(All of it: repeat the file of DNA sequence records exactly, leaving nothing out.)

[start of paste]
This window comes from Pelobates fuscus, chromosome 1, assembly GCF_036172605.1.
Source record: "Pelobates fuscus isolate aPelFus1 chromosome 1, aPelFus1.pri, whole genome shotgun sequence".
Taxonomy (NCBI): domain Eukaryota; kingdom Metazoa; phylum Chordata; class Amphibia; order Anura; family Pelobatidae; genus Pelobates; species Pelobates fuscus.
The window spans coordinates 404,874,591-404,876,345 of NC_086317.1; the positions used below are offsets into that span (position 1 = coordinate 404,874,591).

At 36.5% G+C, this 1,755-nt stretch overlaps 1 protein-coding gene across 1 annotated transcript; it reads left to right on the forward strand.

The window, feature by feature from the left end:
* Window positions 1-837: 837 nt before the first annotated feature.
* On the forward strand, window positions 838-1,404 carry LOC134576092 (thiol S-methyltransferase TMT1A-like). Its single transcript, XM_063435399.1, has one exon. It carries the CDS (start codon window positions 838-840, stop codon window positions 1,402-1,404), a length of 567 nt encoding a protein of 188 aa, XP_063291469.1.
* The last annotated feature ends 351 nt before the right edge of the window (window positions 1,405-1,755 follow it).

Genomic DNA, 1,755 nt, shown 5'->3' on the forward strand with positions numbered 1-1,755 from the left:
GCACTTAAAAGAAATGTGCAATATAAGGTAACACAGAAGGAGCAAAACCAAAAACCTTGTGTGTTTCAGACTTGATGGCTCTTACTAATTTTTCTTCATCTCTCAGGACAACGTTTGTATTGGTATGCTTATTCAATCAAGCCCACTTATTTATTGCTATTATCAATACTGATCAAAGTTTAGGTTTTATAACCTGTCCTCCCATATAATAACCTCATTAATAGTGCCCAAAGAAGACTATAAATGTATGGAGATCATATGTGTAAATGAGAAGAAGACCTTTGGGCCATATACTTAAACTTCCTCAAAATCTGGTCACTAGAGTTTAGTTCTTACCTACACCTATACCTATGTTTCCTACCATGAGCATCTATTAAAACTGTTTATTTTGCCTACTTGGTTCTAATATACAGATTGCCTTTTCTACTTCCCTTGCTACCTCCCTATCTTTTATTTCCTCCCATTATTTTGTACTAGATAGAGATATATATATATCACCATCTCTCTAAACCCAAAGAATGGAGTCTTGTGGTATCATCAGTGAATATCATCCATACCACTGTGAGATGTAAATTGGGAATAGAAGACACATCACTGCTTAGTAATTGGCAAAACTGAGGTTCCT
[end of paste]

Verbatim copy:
This window comes from Pelobates fuscus, chromosome 1, assembly GCF_036172605.1.
Source record: "Pelobates fuscus isolate aPelFus1 chromosome 1, aPelFus1.pri, whole genome shotgun sequence".
Taxonomy (NCBI): domain Eukaryota; kingdom Metazoa; phylum Chordata; class Amphibia; order Anura; family Pelobatidae; genus Pelobates; species Pelobates fuscus.
The window spans coordinates 404,874,591-404,876,345 of NC_086317.1; the positions used below are offsets into that span (position 1 = coordinate 404,874,591).

At 36.5% G+C, this 1,755-nt stretch overlaps 1 protein-coding gene across 1 annotated transcript; it reads left to right on the forward strand.

The window, feature by feature from the left end:
* Window positions 1-837: 837 nt before the first annotated feature.
* On the forward strand, window positions 838-1,404 carry LOC134576092 (thiol S-methyltransferase TMT1A-like). Its single transcript, XM_063435399.1, has one exon. It carries the CDS (start codon window positions 838-840, stop codon window positions 1,402-1,404), a length of 567 nt encoding a protein of 188 aa, XP_063291469.1.
* The last annotated feature ends 351 nt before the right edge of the window (window positions 1,405-1,755 follow it).

Genomic DNA, 1,755 nt, shown 5'->3' on the forward strand with positions numbered 1-1,755 from the left:
GCACTTAAAAGAAATGTGCAATATAAGGTAACACAGAAGGAGCAAAACCAAAAACCTTGTGTGTTTCAGACTTGATGGCTCTTACTAATTTTTCTTCATCTCTCAGGACAACGTTTGTATTGGTATGCTTATTCAATCAAGCCCACTTATTTATTGCTATTATCAATACTGATCAAAGTTTAGGTTTTATAACCTGTCCTCCCATATAATAACCTCATTAATAGTGCCCAAAGAAGACTATAAATGTATGGAGATCATATGTGTAAATGAGAAGAAGACCTTTGGGCCATATACTTAAACTTCCTCAAAATCTGGTCACTAGAGTTTAGTTCTTACCTACACCTATACCTATGTTTCCTACCATGAGCATCTATTAAAACTGTTTATTTTGCCTACTTGGTTCTAATATACAGATTGCCTTTTCTACTTCCCTTGCTACCTCCCTATCTTTTATTTCCTCCCATTATTTTGTACTAGATAGAGATATATATATATCACCATCTCTCTAAACCCAAAGAATGGAGTCTTGTGGTATCATCAGTGAATATCATCCATACCACTGTGAGATGTAAATTGGGAATAGAAGACACATCACTGCTTAGTAATTGGCAAAACTGAGGTTCCT